From the first page you meet Marissa, she is fullfiling the role of good daughter and sister. We meet her babysitting her niece, Anita, while her older sister flounces in with more complaints about her useless, partying husband. But Marissa has homework to do. She likes school, has dreams of going to University of Texas-Austin despite the rest of her siblings barely graduating high school.
Her immigrant parents are barely keeping the family afloat, and so they rely on her not only for free babysitting, but also money from her part-time job. It’s hard to get Calculus tutoring when your family expects you right home after school. Things become worse when an accident happens– and all of a sudden her beloved niece needs more care than ever before. How can Marissa even have time to fill out her application let alone keep up good grades when her father wants to her to quit high school to help the family?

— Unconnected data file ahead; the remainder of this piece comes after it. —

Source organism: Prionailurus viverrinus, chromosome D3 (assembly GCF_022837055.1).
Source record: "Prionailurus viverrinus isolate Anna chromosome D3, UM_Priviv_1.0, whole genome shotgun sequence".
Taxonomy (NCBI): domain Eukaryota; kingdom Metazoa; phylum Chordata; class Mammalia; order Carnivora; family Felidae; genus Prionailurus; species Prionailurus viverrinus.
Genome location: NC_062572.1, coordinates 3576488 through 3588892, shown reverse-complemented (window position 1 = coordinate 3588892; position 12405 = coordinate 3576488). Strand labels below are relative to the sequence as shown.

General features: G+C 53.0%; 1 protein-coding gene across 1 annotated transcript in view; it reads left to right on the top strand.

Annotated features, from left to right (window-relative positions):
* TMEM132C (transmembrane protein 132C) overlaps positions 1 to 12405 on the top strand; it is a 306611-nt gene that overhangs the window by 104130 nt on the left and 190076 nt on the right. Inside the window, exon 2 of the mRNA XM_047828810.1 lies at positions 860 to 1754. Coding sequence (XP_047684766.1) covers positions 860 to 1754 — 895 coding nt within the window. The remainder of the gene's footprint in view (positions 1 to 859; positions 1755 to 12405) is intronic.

This pretty much, I think, should be required reading for all public high school teachers, students, and administrative officials. If you’ve ever thought “well why can’t she be on time” or “she’s just lazy” or “he doesn’t challenge himself with difficult classes” or something similar about someone in a cultural minority that values family…here’s your path to understanding.
And there’s a sweet, lovely romance as well, so the book was like catnip for me. A thought-provoking and readable story. You’ll fall in love with Marissa, too.